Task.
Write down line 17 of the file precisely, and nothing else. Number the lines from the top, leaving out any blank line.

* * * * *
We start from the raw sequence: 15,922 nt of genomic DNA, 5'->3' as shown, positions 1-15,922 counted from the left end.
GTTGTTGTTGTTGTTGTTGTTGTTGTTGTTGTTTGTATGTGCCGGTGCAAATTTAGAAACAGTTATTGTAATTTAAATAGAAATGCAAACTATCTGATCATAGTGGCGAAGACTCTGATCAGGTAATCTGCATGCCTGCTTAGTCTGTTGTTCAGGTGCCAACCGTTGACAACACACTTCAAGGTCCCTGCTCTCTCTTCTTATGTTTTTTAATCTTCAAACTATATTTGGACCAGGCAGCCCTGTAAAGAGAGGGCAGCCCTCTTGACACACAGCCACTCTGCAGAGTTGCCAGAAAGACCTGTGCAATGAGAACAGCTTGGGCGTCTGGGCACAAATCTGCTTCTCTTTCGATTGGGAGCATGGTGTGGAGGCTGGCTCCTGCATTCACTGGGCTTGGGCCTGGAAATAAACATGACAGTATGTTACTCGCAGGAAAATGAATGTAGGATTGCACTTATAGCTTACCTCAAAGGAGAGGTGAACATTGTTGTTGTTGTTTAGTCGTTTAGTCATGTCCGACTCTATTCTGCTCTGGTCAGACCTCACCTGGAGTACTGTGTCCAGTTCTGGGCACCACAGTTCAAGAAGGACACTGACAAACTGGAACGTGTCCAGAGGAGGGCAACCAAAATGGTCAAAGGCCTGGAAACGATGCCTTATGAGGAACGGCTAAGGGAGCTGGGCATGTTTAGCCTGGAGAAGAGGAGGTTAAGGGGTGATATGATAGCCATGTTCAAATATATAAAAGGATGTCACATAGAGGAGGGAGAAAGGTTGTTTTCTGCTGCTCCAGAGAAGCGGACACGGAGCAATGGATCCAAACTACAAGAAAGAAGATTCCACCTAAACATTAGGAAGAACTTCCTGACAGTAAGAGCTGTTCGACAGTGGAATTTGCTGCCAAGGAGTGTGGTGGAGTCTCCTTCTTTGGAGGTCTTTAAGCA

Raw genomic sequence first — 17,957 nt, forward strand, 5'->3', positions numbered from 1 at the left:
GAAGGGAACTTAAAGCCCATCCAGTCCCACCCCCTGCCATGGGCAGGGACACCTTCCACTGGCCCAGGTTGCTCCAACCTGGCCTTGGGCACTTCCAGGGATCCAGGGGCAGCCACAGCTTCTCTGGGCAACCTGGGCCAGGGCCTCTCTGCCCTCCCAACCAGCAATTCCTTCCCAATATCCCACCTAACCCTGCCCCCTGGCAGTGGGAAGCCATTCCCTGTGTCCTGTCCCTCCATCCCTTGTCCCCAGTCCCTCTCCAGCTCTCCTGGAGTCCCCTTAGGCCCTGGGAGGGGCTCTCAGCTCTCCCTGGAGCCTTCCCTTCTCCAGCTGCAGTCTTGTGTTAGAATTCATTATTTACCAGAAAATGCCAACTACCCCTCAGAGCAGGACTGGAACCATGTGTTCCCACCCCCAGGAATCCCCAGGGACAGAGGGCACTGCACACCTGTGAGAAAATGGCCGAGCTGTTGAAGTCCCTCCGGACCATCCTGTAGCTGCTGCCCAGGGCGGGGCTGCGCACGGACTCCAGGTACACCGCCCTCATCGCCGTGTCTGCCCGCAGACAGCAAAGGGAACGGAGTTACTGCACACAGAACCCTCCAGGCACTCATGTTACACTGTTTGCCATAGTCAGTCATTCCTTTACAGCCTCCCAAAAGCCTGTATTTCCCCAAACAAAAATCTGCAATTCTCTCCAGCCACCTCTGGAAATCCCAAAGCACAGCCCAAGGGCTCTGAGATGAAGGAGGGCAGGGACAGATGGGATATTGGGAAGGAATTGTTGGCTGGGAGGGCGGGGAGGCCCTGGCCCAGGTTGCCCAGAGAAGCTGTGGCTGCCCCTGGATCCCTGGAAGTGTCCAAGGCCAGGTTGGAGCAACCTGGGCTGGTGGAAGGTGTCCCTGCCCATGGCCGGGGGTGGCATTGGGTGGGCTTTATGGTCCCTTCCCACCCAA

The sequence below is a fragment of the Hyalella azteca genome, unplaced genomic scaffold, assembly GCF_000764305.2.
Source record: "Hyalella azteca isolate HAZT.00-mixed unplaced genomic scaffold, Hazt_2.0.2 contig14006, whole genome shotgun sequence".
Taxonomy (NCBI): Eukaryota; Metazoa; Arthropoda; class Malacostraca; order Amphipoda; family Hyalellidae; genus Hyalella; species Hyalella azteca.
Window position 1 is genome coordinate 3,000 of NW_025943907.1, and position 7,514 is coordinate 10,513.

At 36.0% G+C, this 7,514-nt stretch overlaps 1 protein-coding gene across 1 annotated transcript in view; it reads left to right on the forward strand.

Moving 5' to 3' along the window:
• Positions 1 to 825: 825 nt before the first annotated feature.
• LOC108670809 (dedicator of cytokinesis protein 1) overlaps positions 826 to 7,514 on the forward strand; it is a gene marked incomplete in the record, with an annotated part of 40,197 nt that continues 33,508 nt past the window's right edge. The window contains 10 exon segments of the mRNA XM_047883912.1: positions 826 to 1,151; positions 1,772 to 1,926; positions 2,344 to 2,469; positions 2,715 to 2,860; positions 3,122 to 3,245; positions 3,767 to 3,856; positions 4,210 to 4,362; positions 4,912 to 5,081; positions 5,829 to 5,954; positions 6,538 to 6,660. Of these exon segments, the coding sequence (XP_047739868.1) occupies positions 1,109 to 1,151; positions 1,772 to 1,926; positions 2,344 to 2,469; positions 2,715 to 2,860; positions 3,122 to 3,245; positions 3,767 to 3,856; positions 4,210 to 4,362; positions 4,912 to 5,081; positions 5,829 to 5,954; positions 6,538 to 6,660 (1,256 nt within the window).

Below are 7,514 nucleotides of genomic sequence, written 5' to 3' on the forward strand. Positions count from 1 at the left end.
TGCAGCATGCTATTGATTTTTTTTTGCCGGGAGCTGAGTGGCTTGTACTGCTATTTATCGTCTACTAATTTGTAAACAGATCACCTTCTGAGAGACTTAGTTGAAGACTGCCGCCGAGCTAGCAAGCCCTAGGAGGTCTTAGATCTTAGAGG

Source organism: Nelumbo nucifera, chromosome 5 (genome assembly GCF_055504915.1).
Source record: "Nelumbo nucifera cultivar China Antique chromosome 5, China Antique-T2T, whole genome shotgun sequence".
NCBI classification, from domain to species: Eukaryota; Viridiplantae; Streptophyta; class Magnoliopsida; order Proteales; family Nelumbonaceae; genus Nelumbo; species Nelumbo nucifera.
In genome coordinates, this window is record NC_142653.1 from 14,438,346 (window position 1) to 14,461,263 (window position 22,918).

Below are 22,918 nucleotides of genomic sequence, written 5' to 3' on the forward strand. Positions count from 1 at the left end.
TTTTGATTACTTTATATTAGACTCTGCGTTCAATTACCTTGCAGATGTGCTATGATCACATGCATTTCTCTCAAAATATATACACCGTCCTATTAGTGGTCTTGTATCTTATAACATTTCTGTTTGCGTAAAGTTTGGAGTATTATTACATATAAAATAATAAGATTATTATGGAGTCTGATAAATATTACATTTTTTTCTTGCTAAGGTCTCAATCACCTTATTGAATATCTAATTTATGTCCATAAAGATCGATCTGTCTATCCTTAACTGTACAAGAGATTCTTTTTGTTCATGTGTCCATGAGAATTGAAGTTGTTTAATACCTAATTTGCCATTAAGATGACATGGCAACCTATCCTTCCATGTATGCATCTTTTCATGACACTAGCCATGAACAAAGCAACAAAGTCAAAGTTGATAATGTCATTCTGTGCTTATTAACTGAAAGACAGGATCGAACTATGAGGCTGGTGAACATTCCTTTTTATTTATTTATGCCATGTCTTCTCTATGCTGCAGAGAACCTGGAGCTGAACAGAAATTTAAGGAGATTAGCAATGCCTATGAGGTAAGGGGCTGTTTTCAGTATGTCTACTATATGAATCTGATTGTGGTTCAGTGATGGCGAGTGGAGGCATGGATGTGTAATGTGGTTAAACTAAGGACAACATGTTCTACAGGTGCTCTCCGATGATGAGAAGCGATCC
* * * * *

NCBI classification, from domain to species: Eukaryota; Viridiplantae; Streptophyta; class Magnoliopsida; order Proteales; family Nelumbonaceae; genus Nelumbo; species Nelumbo nucifera.